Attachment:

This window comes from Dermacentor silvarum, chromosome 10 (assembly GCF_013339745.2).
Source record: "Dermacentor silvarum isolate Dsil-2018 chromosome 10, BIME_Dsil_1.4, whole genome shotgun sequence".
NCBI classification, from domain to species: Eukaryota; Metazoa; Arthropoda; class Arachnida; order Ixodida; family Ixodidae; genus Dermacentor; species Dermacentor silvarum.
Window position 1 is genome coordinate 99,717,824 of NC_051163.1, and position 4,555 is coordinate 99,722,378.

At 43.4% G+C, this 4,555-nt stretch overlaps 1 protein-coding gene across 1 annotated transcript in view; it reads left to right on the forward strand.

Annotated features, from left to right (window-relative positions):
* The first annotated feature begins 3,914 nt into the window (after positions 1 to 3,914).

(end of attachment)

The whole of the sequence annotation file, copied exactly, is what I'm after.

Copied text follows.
This window comes from Dermacentor silvarum, chromosome 10 (assembly GCF_013339745.2).
Source record: "Dermacentor silvarum isolate Dsil-2018 chromosome 10, BIME_Dsil_1.4, whole genome shotgun sequence".
NCBI classification, from domain to species: Eukaryota; Metazoa; Arthropoda; class Arachnida; order Ixodida; family Ixodidae; genus Dermacentor; species Dermacentor silvarum.
Window position 1 is genome coordinate 99,717,824 of NC_051163.1, and position 4,555 is coordinate 99,722,378.

At 43.4% G+C, this 4,555-nt stretch overlaps 1 protein-coding gene across 1 annotated transcript in view; it reads left to right on the forward strand.

Annotated features, from left to right (window-relative positions):
* The first annotated feature begins 3,914 nt into the window (after positions 1 to 3,914).